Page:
Availability to all can be just as important for sharing information. Imagine how much simpler hereditary research would be right now if all records from the past were stored in a standard, electronic format available to everyone! How could medicine advance if all past records were likewise standardized and published? Or science? Would history that we know be different today if for the last two millennium records were written by anyone — not just the elite — and available to anyone today so that we could read accounts of what happened from more than one perspective? As it is, history is usually written by the victor, and truth becomes a murky and evasive fugitive.
A Vision of a Future Without Open Standards
Flipping time and looking to the future, can you imagine what could happen if only one corporation could totally control all information software for the personal profit and wealth of only their shareholders? Businesses would be subject to absolute control of this corporation, as their business could simply be turned off at the corporation’s whim: prices could be set to anything the corporation wished, at any time: only those the corporation wishes to have access would have access.
A future more reminiscent of a Fallout series game than today? Don’t be so sure. If Microsoft Windows XP was not “activated” in time, what happened? Windows 7 does let the computer continue to run simply with nag boxes reminding us that the software has not yet be “activated”, but couldn’t they just as easily turn it off? Could Microsoft, or any other for profit corporation likewise simply deny access to anyone? How would these corporations respond to a a secret letter from a secret court to secretly turn off some organization’s computers?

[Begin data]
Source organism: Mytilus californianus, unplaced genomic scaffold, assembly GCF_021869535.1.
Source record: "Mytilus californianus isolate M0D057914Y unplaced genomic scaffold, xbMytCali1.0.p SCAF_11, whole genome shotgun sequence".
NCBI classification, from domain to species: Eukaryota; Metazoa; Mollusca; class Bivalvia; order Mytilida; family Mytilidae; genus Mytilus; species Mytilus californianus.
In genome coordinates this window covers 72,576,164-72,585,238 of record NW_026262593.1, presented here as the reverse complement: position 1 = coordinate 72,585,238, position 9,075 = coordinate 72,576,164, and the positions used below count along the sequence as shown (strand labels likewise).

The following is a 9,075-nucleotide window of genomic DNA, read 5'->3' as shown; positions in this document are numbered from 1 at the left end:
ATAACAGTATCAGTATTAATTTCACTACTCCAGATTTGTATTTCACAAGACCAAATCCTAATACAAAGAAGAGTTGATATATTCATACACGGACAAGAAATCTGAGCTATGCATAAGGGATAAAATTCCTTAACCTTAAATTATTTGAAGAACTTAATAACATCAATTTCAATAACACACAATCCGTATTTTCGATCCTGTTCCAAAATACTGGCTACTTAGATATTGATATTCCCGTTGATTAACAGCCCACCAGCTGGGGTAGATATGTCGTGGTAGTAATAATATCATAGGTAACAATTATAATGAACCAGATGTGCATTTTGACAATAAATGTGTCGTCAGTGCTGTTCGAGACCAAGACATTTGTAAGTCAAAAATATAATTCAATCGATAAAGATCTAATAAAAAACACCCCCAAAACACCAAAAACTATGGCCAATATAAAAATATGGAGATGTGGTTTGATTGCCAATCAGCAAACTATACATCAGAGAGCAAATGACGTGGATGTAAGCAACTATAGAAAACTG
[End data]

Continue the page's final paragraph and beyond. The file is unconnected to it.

Do you really think that is so far fetched? What has been going on for the last few years already — secret letters from secret courts demanding Internet Service Providers turn over private records belonging to their customers, or “take down” web sites? If one for profit corporation rose to the point it could control all computers, or even most computers, could government order them to collect and forward all the private information in those computers? Could dissidents be silenced by merely invalidating a code in a database somewhere so their computers, phones, tablets would no longer start? What happened with Twitter in the London riots last year? Yes, it was “turned off” for London. And in Egypt.
It’s All About Control
The open software movement and the corporate desire for it to end is very much like the American Second Amendment “Gun Control” movement — Software Patents are not about software and Gun Control is not about guns, but both are about CONTROL. And it behooves us as a global community to promote freedom and oppose protectionism in whatever form it may appear.
Power to the People – That’s YOU
I encourage you all to download the current version of LibreOffice today from http://www.libreoffice.org/ for whatever is your preferred operating system: it is available for most computers, free of charge. And donate if you can to the effort of continuing open standards at their donation box here or the LibreOffice Project here.
BY RICHARD STALLMAN 09.28.136:30 AM
This article is relevant now and worthy of your time to read (1 page). –john
It is now 30 years since I launched the campaign for freedom in computing, that is, for software to be free or “libre” (we use that word to emphasize that we’re talking about freedom, not price). Some proprietary programs, such as Photoshop, are very expensive; others, such as Flash Player, are available gratis — either way, they subject their users to someone else’s power.
Much has changed since the beginning of the free software movement: Most people in advanced countries now own computers — sometimes called “phones” — and use the internet with them. Non-free software still makes the users surrender control over their computing to someone else, but now there is another way to lose it: Service as a Software Substitute, or SaaSS, which means letting someone else’s server do your own computing activities.
Why does this control matter? Because freedom means having control over your own life.